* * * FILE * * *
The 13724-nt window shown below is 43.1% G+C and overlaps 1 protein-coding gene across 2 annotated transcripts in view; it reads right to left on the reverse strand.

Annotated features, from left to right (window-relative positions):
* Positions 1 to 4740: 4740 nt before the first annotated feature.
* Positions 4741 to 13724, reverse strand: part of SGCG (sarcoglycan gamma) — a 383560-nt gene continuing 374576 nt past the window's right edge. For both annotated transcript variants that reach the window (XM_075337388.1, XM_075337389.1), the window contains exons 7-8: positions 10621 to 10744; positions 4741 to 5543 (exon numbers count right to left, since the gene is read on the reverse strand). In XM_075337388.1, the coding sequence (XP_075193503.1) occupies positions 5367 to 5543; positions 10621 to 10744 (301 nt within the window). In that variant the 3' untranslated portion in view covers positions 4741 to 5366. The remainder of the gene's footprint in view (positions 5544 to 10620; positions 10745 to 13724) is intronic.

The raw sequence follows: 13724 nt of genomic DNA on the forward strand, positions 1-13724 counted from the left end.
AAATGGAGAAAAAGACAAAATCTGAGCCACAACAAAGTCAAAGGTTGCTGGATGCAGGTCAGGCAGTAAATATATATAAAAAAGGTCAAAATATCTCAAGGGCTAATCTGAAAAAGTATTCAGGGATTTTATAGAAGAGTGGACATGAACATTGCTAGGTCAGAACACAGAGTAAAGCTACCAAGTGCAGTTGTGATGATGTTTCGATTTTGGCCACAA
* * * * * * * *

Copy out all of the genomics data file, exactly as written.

The 13724-nt window shown below is 43.1% G+C and overlaps 1 protein-coding gene across 2 annotated transcripts in view; it reads right to left on the reverse strand.

Annotated features, from left to right (window-relative positions):
* Positions 1 to 4740: 4740 nt before the first annotated feature.
* Positions 4741 to 13724, reverse strand: part of SGCG (sarcoglycan gamma) — a 383560-nt gene continuing 374576 nt past the window's right edge. For both annotated transcript variants that reach the window (XM_075337388.1, XM_075337389.1), the window contains exons 7-8: positions 10621 to 10744; positions 4741 to 5543 (exon numbers count right to left, since the gene is read on the reverse strand). In XM_075337388.1, the coding sequence (XP_075193503.1) occupies positions 5367 to 5543; positions 10621 to 10744 (301 nt within the window). In that variant the 3' untranslated portion in view covers positions 4741 to 5366. The remainder of the gene's footprint in view (positions 5544 to 10620; positions 10745 to 13724) is intronic.

The raw sequence follows: 13724 nt of genomic DNA on the forward strand, positions 1-13724 counted from the left end.
AAATGGAGAAAAAGACAAAATCTGAGCCACAACAAAGTCAAAGGTTGCTGGATGCAGGTCAGGCAGTAAATATATATAAAAAAGGTCAAAATATCTCAAGGGCTAATCTGAAAAAGTATTCAGGGATTTTATAGAAGAGTGGACATGAACATTGCTAGGTCAGAACACAGAGTAAAGCTACCAAGTGCAGTTGTGATGATGTTTCGATTTTGGCCACAA